Billy picks on Kevin Spacey this week. Implying that he is gay, pretending to be straight. The best gag was the Choking Chucky one where Billy says the open mouthed dummy is Spacey’s pool boy when not doing its day job.

This was brilliantly funny with many “belly laugh” moments.  Although, as mentioned above, they could have lost the “F*ck you,” sequence.  The signposting of Capote and Billy’s Heimlich really made this episode work well.

Difficult People airs Tuesdays on Hulu.  This series left Mike’s Film Talk cold last season but season two has turned the show into a “must see.”  Catch this one and see what you think.


Guest starring Christian Siriano as himself and Austin Pendleton as the baby beaver director. 

Jimmy Kimmel Live! Terence Howard, #WhatIHate & Lip-Syncing

Jimmy Kimmel

Jimmy KImmel Live! featured Terence Howard, Wolf Blitzer and musical guest Bonnie Raitt.  Jimmy’s monologue included #PickleGate, the MTV VMA awards,  and lip-syncing. He also started the show with another #WhatIHate video.

There were jokes about Kanye West and his wife Kim Kardashian missing Beyonce’s eclectic, and long, performance at the VMA awards, (They were backstage on their smartphones, presumably uploading that picture that Kim took of Kanye’s smile…)

The highlight of the monologue was the lip-sync gag that Kimmel used to poke fun at Britney Spears’ performance at the VMA. Spears is the lip-sync queen but she was  not alone in her recorded performance. Rihanna was also “syncing” for her opening number.  Nikki Minaj may have been during her bored duet with Ariana Grande.

Regardless of who was or was not singing live, Jimmy’s lip-sync speech was better than either Spears or Rihanna’s attempt on the night. See for yourself:

Kimmel also did another #WhatIHate video. This time it focussed on restaurant servers, which must be millennial speak for waiters and waitresses… It was amusing what these hardworking men and women found annoying about customers and tips, or lack thereof:

Kanye West was also under fire for doing what he does best, boring audiences for prolonged periods of time before either performing or, as was the case on the VMA, showing his latest video. As Kimmel pointed out, West needs to adapt his style to match his Millennial audience.

Jimmy’s first guest was Terence Howard, star of Empire, new father and new grandfather. Howard showed off his “party trick” of writing backwards with either hand. Impressive, although a huge number or airmen in the USAF can write backwards…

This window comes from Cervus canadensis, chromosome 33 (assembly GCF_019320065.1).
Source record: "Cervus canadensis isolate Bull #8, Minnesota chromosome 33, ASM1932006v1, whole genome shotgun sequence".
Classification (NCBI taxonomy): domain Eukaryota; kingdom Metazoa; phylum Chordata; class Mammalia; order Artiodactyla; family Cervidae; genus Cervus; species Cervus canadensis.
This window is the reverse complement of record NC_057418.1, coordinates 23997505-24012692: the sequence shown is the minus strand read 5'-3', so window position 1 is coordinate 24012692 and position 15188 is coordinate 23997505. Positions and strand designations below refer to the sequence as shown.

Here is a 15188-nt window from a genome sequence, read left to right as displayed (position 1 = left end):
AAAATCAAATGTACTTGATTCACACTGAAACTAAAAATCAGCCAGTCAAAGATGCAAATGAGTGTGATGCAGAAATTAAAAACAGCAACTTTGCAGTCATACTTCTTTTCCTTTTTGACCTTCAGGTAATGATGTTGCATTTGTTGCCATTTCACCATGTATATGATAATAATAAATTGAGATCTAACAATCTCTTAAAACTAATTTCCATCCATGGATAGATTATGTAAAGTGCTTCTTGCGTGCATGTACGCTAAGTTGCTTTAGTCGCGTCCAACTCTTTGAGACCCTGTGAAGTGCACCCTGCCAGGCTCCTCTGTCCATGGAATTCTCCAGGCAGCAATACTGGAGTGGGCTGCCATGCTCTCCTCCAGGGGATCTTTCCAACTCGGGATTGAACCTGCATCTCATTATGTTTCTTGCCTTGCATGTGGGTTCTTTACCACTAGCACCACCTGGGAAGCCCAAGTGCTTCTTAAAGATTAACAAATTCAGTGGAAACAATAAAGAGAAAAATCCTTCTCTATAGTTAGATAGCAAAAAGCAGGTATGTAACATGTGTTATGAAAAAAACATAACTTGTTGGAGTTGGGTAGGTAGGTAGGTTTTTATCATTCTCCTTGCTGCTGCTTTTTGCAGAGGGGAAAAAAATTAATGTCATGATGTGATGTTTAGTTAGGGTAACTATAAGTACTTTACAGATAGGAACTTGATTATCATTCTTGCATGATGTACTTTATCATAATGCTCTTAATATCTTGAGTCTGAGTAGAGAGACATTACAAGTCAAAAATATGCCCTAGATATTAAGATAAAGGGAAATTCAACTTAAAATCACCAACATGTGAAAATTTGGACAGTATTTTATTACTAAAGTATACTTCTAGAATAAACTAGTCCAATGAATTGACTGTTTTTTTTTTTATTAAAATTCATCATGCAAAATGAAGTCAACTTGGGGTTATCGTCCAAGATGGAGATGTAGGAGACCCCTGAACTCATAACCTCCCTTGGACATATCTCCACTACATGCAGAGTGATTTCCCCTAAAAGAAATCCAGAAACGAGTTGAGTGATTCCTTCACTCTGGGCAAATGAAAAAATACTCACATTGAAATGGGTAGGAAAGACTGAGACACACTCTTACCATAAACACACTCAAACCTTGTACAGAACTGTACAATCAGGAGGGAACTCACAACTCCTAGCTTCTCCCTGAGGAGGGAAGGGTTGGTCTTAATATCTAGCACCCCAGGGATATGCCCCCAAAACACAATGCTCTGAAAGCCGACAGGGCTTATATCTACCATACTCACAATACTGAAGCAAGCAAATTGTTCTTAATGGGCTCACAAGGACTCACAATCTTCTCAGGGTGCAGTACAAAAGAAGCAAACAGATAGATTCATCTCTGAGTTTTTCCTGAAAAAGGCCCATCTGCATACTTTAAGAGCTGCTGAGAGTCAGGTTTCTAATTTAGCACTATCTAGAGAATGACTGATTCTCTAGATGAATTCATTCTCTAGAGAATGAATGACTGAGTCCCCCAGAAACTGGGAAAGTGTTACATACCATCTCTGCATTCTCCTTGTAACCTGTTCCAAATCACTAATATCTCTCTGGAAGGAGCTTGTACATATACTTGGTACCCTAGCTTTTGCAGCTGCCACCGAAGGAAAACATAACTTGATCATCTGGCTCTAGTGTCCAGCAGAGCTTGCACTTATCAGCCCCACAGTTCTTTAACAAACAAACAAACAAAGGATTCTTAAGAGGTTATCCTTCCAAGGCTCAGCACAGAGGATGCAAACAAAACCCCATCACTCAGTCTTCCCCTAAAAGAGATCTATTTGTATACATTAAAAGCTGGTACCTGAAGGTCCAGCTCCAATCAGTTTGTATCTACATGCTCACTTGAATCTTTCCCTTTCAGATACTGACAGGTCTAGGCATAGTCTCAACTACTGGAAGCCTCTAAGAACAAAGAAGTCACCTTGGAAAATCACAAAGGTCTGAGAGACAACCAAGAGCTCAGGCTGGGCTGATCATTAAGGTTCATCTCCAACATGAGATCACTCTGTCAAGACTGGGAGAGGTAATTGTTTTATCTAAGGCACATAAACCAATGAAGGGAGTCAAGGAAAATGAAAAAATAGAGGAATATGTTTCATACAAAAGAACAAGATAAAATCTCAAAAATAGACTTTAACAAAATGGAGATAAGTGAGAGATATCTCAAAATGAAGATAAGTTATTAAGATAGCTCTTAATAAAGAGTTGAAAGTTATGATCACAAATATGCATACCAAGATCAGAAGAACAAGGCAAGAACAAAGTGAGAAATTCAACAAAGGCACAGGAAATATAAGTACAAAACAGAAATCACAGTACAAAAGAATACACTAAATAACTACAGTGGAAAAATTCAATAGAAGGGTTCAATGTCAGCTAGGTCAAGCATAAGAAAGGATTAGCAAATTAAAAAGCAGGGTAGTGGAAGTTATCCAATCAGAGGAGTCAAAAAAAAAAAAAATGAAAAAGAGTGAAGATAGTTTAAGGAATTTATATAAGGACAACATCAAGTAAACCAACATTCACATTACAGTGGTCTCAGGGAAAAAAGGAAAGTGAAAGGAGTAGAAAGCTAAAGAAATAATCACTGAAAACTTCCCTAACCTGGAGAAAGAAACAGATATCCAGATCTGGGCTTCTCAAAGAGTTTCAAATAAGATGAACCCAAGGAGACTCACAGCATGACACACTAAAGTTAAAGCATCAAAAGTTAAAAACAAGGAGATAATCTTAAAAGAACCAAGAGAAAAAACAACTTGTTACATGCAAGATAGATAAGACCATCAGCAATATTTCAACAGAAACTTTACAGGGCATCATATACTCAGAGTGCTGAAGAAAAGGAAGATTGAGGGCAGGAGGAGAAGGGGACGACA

Howard was there to plug the new season of Empire, which is entering its third season on FOX (September 21, 2016 is the premiere date.) but Terence did not talk about the show at all. It was all about circumcision and man-boobs.

Journalist Wolf Blitzer was guest number two. Subjects included Bernie Saunders repeatedly getting Wolf’s name wrong and how much Blitzer looks like Jimmy’s dad.

The biggest subject covered was #PickleGate. Wolf expressed disappointment that he missed the story when it broke. Jimmy confessed that it would have been funny if Hillary had not been able to open the jar.

Kimmel asked if Wolf would open a pickle jar to see it the lid “popped.” Blitzer even opened the jar, “very slowly.”

The lid popped.

Granted it was not very loud but there was a pop. Jimmy predicted that social media would now go wild. (In this instance Kimmel was wrong as we checked Twitter and Facebook and #PickleGate is not trending on either platform.) Like, Howard, Blitzer also has a new grandchild. Unlike Terence, he does not have a new child as well.

Bonnie Raitt closed the show with her song “Need You Tonight.” The ’70s blues artist gave a splendid performance that left the audience wanting more.

There was of course no time for Matt Damon. Jimmy Kimmel poked fun at Kanye West and Britney Spears, out of the two, one can easily see West turning to Twitter in retaliation. Spears does not tweet, she is reported to have staff do this for her, so she may remain silent.

It will be interesting to see if #PickleGate continues…